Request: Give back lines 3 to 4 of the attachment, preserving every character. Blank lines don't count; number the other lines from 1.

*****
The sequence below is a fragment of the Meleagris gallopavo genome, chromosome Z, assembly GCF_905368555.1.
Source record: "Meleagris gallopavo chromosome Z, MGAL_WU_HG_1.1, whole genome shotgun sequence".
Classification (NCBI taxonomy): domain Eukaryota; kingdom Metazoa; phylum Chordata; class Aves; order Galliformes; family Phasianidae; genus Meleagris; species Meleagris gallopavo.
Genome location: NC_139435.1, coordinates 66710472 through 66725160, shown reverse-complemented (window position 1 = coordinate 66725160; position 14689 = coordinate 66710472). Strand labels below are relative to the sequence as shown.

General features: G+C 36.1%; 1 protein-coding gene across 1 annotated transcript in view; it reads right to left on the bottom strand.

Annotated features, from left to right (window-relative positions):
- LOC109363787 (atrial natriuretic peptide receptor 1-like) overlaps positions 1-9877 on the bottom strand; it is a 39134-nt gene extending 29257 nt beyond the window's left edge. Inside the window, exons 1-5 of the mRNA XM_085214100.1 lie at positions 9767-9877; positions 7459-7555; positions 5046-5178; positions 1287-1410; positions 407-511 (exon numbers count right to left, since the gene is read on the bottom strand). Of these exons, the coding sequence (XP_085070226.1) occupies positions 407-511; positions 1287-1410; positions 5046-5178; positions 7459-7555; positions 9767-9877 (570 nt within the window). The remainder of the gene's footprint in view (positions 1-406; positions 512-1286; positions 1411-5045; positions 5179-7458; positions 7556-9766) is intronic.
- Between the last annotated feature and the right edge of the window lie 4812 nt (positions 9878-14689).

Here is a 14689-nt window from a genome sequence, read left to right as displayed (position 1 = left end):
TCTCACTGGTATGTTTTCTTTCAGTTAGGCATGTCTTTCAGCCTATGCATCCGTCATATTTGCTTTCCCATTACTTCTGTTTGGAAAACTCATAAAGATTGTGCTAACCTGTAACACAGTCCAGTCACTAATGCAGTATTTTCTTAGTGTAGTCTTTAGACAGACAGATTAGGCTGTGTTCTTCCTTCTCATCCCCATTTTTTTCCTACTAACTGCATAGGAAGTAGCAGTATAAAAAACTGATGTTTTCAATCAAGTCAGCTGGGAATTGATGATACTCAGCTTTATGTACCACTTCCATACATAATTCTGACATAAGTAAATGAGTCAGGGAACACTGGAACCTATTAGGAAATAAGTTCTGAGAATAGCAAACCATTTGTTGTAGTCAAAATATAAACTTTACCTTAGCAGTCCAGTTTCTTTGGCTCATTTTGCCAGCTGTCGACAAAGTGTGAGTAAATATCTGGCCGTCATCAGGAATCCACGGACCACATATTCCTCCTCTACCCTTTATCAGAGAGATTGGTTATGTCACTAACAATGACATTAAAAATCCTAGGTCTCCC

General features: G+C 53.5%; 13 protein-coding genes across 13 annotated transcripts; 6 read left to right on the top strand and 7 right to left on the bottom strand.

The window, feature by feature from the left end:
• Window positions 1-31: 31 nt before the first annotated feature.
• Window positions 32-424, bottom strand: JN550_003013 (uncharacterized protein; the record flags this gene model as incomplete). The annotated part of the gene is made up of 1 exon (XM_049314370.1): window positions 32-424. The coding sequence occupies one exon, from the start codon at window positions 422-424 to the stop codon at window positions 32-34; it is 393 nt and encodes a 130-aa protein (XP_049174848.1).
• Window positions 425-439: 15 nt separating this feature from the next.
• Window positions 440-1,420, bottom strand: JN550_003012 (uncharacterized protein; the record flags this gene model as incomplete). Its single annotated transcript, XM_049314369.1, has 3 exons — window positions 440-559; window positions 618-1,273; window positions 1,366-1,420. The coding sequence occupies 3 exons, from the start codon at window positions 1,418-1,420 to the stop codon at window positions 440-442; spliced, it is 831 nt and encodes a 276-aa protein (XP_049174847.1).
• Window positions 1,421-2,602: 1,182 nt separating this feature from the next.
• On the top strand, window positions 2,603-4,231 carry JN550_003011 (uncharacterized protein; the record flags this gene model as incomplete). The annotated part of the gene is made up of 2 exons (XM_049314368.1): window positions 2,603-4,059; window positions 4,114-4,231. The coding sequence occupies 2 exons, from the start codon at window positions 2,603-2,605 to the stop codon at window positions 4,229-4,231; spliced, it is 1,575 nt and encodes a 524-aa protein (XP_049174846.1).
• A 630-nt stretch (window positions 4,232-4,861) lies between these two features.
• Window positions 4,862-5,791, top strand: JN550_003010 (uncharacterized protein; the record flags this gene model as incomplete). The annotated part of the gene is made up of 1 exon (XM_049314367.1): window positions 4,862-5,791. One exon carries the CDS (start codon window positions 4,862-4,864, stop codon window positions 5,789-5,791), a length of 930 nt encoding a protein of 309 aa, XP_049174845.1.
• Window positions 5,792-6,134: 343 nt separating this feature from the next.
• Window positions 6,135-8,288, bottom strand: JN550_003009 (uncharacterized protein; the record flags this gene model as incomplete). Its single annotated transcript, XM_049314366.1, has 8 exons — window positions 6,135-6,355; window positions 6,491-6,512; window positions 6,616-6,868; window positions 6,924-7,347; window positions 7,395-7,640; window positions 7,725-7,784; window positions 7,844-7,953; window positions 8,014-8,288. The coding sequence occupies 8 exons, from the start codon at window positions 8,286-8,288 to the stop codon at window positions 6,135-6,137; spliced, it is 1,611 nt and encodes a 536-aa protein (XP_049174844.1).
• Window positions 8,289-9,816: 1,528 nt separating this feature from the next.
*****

Classification (NCBI taxonomy): domain Eukaryota; kingdom Metazoa; phylum Chordata; class Aves; order Galliformes; family Phasianidae; genus Meleagris; species Meleagris gallopavo.
Genome location: NC_139435.1, coordinates 66710472 through 66725160, shown reverse-complemented (window position 1 = coordinate 66725160; position 14689 = coordinate 66710472). Strand labels below are relative to the sequence as shown.